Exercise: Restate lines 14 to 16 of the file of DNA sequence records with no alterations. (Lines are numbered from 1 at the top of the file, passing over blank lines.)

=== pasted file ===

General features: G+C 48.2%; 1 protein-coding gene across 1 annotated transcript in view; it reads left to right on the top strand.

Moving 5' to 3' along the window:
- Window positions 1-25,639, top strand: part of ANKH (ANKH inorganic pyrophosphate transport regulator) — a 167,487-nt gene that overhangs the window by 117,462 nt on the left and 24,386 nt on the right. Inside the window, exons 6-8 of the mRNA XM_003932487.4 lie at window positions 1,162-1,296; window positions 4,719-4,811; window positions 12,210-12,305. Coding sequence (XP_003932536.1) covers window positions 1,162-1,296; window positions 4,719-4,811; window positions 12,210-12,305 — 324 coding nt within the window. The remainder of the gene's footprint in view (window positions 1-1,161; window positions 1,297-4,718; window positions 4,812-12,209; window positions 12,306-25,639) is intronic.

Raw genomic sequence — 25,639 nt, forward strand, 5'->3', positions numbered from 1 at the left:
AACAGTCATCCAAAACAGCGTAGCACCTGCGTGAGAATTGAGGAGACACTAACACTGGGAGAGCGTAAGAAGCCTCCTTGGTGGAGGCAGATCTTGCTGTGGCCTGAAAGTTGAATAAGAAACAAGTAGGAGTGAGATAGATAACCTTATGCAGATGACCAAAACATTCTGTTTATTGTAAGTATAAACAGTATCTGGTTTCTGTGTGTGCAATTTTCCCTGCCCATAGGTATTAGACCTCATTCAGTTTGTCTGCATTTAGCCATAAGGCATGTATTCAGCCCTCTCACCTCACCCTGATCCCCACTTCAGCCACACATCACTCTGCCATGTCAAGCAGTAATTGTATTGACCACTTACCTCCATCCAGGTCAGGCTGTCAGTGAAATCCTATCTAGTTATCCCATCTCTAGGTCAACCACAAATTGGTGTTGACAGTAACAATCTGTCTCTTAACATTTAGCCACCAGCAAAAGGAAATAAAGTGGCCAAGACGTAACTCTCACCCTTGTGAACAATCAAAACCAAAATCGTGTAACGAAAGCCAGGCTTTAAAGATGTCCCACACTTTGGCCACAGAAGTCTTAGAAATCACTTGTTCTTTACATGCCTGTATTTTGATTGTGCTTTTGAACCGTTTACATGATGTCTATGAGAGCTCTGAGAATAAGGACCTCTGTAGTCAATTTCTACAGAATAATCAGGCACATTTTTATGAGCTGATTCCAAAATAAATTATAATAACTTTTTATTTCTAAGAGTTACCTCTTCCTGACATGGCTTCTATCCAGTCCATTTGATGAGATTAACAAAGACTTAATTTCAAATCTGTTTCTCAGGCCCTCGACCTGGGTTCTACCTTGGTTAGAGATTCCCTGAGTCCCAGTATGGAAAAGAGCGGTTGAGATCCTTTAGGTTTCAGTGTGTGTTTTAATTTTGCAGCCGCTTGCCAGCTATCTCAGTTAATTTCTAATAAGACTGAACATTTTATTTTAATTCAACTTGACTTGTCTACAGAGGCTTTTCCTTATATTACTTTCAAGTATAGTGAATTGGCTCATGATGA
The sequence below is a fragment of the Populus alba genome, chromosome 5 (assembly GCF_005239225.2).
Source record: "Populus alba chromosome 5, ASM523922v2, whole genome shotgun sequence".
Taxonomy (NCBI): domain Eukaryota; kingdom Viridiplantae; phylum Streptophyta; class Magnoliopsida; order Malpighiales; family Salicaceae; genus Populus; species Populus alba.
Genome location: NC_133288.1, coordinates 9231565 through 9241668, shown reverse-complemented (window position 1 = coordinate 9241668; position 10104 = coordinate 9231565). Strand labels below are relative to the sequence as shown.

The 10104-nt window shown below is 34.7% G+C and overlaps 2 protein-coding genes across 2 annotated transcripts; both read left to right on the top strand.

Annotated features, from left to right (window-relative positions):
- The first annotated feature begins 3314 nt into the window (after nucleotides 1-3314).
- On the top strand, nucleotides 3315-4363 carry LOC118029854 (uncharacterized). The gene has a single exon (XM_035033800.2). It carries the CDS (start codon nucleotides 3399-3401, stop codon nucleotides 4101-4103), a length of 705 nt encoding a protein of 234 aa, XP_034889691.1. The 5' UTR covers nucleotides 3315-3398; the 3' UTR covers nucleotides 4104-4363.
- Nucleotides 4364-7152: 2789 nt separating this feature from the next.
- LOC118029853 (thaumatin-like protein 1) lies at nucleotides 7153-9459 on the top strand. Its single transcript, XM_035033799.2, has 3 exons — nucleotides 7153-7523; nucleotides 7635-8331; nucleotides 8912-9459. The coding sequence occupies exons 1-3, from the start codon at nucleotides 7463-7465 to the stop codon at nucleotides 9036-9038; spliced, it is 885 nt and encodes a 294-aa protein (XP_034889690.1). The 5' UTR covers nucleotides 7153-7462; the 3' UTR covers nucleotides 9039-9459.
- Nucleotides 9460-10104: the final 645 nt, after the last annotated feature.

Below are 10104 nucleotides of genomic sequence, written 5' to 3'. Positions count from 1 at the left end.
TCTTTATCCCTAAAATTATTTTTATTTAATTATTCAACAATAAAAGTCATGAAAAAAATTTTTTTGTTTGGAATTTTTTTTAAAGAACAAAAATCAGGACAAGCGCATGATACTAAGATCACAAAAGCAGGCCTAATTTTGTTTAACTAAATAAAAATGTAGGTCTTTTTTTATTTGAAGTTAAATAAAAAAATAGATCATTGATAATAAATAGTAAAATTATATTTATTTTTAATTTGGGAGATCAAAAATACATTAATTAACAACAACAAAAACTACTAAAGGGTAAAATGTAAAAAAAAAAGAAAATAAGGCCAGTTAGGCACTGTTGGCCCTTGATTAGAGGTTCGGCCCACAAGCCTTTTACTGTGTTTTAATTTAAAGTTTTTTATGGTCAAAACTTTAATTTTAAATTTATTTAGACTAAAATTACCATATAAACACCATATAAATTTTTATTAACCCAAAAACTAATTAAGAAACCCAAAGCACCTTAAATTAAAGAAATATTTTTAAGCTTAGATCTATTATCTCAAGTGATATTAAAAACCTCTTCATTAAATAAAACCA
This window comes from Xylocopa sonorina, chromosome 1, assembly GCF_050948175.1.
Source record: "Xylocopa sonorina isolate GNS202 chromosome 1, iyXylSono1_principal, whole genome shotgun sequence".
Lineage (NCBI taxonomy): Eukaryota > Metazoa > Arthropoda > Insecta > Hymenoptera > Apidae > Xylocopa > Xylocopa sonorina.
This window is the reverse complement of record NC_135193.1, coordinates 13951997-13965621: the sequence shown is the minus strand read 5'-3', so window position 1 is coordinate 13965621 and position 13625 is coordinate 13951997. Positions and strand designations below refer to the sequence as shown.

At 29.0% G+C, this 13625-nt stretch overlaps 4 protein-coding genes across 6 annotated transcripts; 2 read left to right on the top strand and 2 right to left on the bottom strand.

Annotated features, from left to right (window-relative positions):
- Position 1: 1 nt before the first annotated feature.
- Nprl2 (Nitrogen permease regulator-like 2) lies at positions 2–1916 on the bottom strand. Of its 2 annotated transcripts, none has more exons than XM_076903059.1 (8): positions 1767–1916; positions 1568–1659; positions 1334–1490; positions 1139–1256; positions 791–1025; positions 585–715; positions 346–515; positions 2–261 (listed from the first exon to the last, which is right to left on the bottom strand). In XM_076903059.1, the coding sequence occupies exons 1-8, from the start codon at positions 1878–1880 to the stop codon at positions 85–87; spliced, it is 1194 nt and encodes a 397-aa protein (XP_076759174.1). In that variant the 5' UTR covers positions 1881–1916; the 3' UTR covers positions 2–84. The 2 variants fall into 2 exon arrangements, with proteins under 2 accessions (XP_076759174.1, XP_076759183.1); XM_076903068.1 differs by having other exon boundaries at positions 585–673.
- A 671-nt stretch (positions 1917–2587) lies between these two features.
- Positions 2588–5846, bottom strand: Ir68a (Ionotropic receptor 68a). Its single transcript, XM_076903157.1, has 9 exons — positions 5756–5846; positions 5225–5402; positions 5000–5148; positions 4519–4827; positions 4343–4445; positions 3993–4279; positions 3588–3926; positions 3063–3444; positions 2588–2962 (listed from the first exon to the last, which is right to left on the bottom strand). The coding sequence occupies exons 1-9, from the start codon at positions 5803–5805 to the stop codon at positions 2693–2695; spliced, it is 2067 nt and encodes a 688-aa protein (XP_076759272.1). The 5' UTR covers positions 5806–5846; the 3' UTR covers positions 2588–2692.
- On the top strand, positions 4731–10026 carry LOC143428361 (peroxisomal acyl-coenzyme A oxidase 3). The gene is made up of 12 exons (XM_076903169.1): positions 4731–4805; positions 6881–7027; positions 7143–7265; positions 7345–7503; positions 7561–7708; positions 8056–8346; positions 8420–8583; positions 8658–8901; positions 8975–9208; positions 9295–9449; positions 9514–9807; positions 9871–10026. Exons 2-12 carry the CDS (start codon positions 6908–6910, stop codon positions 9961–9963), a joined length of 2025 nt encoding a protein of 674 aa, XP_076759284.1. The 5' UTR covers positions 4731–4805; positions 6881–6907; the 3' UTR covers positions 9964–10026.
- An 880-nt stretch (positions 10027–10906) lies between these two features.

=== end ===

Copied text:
- Nucleotides 4364-7152: 2789 nt separating this feature from the next.
- LOC118029853 (thaumatin-like protein 1) lies at nucleotides 7153-9459 on the top strand. Its single transcript, XM_035033799.2, has 3 exons — nucleotides 7153-7523; nucleotides 7635-8331; nucleotides 8912-9459. The coding sequence occupies exons 1-3, from the start codon at nucleotides 7463-7465 to the stop codon at nucleotides 9036-9038; spliced, it is 885 nt and encodes a 294-aa protein (XP_034889690.1). The 5' UTR covers nucleotides 7153-7462; the 3' UTR covers nucleotides 9039-9459.
- Nucleotides 9460-10104: the final 645 nt, after the last annotated feature.